Those seven words from President Barack Obama to Republican challenger Mitt Romney during the final presidential debate are reason enough for MLive Detroit to endorse Obama for another four years in office. We don't forget Romney's editorial in the New York Times titled, "Let Detroit go bankrupt." It is an unforgivable and unconsciouble position by a man with the audacity to claim himself a son of Detroit. Romney may have grown up here, but he left long ago.
Romney defends his editorial as the blueprint for, essentially, what Obama did. The president's administration brought the automakers into a controlled bankruptcy, bolstered the companies with capital, and gave them time to right the ship. Romney says he wanted to do the same, he just wanted to do it through private investment. The problem? No one was investing in anything when the automakers nearly collapsed, much less offering up $80 billion to failing companies. Lack of government intervention would have resulted in the liquidation of Detroit's Big 3 and the end of the American automotive industry as we know it.
Obama saved Detroit. We don't forget.
While enough to earn an endorsement, the president has done enough in his 3 1/2 years in the Oval Office to earn another term. The Affordable Health Care law, while touted as a step toward national health care, is actually a long-term budget solution. The nonpartisan Congressional Budget Office estimates the law will cut the deficit $1 trillion by 2021. Provisions within the law reign in health insurance spending on advertising and executive bonuses, and, for the firs time, insurance companies will need to publicly justify cost increases. No modern president has done more to bring health care costs into line than Obama. Passing the Affordable Care Act, even in its watered down form, is a fiscally responsible move that ensures Obama's legacy.
The Obama administration also stood strong on national security. The president extricated the U.S. from an unproductive war in Iraq, and his administration brought about the death of Osama bin Laden. He also restored our nation's standing as a voice for freedom in the world. He took the last three years to undo much of the harm created by his predecessor.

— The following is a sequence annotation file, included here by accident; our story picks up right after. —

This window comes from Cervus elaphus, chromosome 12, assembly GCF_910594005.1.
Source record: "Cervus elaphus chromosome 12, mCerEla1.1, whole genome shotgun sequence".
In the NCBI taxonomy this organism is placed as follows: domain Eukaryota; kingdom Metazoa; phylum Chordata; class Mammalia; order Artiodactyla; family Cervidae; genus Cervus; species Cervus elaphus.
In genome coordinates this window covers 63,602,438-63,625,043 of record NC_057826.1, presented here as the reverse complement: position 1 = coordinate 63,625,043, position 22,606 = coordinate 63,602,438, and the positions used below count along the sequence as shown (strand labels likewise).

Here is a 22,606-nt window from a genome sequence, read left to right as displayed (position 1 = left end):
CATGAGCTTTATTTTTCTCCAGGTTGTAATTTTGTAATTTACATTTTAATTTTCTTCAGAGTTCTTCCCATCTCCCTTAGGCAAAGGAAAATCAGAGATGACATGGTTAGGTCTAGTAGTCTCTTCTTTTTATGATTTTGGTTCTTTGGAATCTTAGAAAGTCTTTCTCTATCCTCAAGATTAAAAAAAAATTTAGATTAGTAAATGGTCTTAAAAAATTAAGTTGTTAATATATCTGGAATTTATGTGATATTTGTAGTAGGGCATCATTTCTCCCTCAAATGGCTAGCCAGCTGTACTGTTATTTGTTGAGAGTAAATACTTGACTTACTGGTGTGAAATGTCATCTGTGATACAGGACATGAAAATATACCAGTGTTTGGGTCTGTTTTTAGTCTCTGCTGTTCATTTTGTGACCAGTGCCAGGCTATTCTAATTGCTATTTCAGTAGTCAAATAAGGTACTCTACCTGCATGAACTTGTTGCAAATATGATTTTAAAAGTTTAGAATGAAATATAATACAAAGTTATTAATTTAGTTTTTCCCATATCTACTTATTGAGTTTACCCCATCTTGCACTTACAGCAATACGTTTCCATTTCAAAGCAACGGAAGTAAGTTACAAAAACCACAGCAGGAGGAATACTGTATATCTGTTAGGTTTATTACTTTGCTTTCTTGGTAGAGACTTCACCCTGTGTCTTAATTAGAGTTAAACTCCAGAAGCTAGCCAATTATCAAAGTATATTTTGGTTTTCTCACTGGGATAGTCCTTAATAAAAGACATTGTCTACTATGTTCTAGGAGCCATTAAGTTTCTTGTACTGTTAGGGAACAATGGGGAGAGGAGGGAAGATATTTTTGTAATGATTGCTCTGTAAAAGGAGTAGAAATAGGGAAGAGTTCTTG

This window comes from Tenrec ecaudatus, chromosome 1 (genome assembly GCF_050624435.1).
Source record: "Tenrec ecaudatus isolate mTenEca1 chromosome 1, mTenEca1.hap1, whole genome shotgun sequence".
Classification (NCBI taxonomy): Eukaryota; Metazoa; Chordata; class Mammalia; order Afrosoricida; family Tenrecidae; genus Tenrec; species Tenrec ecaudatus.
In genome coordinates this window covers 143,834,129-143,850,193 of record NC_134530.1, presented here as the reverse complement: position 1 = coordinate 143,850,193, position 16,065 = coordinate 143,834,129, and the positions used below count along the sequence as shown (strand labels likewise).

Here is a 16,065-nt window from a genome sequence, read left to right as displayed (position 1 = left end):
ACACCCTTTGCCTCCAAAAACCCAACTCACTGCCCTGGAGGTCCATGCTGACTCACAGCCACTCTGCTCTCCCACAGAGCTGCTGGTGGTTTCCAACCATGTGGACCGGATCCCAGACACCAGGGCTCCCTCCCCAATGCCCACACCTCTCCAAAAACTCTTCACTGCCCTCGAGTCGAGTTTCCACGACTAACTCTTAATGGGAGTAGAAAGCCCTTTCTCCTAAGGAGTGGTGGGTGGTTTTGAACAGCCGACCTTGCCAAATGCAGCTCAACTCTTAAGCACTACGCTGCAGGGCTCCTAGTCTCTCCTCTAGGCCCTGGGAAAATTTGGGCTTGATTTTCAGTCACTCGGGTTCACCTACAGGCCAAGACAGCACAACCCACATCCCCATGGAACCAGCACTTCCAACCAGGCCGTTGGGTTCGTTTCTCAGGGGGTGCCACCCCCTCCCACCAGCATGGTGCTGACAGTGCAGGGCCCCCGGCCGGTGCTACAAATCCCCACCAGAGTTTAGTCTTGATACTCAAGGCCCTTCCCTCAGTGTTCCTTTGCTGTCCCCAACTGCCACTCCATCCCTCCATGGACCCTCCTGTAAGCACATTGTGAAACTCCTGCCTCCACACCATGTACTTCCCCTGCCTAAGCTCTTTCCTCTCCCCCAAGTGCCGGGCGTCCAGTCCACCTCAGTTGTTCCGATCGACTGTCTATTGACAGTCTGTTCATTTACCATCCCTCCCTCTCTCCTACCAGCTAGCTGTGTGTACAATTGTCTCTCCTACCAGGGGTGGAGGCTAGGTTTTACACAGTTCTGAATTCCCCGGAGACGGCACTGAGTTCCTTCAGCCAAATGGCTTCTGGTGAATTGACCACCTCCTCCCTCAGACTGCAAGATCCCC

We have concerns with the president. While pushing some immigration reform, he's been shockingly tough on detaining and deporting undocumented immigrants. The Obama administration has empowered Immigration and Customs Enforcement to unprecedented levels. Thousands of hard-working immigrants have been split from their families due to heightened in ICE enforcement. The president's conservative approach to immigration enforcement falls to the right of previous presidents.
In Detroit, MLive covered the story of one man picked up in a random traffic stop in Pontiac, detained from his family and then sent back to Mexico, where he hadn't lived for two decades. This tough-line policy hurts Detroit by sending fear through immigrant communities that represent some of the strongest neighborhoods in the city. At a time when people are fleeing the city, the Hispanic community is holding strong. Obama's policy threatens these vital communities.
Obama has shown leadership on immigration in the past six months. It's hard to say, though, if that was pandering to Hispanic voters or a sign that he'll address immigration in a substantive way if given another four years. Just this week Obama said he anticipated a compromise with Republicans on immigration if he's re-elected. We hope these are signs that he'll work during a second term for comprehensive immigration reform that supports Detroit's vibrant immigrant communities.
Obama's dismal record on immigration for the bulk of his tenure is only muted by the prospect of a Romney administration. Romney's chief immigration advisor crafted the Arizona law that allows local and state police to seek out and arrest illegal immigrants. Romeny has said he would drop federal lawsuits challenging the Arizona law on his first day in office. Remarkably, immigration may be the one major issue President George W. Bush bests Obama and Romney in terms of Detroit's best interest.
Obama ran four years ago on the promise of change. He's been unable to deliver on this overarching promise, but he's had an unwilling dance partner. Republican leadership the past two years ruled out compromise as a form of governing. With an eye to the upcoming election, they chose to stand against Obama rather than work with the president in the country's best interests. Even when the president attempted to compromise - angering his supporters on the left - Republicans refused to budge off hardline stances against efforts to jumpstart the economy and pass reforms designed to prevent another economic meltdown. They put politics and special interests ahead of good government, and now criticize the president for failing to transform Washington. Amazingly, the ploy may work.
We hope not. For all of the president's faults and disappointments, he's been a steady hand through difficult times and made the right call more often than not. The auto industry bailout is a prime example. Obama intervened where Romney said he wouldn't. The president got it right and saved Detroit. Romney got it wrong. If he'd been in charge, an historic American industry and city may have fallen.
Governor, the people of Detroit don't forget.